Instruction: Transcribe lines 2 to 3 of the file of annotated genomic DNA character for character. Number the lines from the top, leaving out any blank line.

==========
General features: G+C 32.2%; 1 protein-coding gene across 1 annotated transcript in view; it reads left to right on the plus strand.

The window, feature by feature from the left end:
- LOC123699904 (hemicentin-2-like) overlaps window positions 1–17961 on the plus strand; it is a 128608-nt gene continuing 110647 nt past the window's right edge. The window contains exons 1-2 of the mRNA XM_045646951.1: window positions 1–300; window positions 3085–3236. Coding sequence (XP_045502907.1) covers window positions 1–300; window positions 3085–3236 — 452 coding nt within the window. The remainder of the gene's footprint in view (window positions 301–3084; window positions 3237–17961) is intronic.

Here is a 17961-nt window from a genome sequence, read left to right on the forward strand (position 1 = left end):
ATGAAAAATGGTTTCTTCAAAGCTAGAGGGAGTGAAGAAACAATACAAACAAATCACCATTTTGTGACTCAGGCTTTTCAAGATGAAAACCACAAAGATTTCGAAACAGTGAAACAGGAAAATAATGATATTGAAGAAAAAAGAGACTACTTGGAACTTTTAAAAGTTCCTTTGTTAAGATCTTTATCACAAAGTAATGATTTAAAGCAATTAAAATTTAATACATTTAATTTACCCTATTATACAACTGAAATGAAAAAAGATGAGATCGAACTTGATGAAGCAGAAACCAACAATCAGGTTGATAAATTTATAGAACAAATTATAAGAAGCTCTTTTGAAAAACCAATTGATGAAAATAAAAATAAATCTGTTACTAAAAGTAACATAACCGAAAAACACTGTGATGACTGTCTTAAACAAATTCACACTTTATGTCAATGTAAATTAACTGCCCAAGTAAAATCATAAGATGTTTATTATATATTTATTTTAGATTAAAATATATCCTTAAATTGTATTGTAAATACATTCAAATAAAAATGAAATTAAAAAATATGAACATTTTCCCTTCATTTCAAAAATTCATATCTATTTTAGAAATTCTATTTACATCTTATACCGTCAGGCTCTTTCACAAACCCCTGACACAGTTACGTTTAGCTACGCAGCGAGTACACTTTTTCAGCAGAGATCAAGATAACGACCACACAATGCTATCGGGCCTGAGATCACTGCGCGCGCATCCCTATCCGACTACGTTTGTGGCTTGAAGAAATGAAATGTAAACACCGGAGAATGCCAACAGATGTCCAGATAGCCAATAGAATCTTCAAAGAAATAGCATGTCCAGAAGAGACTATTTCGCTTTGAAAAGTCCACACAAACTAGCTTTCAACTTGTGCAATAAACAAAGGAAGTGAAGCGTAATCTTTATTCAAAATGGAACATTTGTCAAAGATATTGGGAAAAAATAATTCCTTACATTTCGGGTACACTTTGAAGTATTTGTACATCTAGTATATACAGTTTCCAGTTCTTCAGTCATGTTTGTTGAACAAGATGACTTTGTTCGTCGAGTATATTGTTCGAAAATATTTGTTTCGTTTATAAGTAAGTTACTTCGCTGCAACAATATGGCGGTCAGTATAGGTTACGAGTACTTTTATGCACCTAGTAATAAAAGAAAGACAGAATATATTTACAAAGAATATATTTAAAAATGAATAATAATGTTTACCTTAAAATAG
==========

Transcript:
The window, feature by feature from the left end:
- LOC123699904 (hemicentin-2-like) overlaps window positions 1–17961 on the plus strand; it is a 128608-nt gene continuing 110647 nt past the window's right edge. The window contains exons 1-2 of the mRNA XM_045646951.1: window positions 1–300; window positions 3085–3236. Coding sequence (XP_045502907.1) covers window positions 1–300; window positions 3085–3236 — 452 coding nt within the window. The remainder of the gene's footprint in view (window positions 301–3084; window positions 3237–17961) is intronic.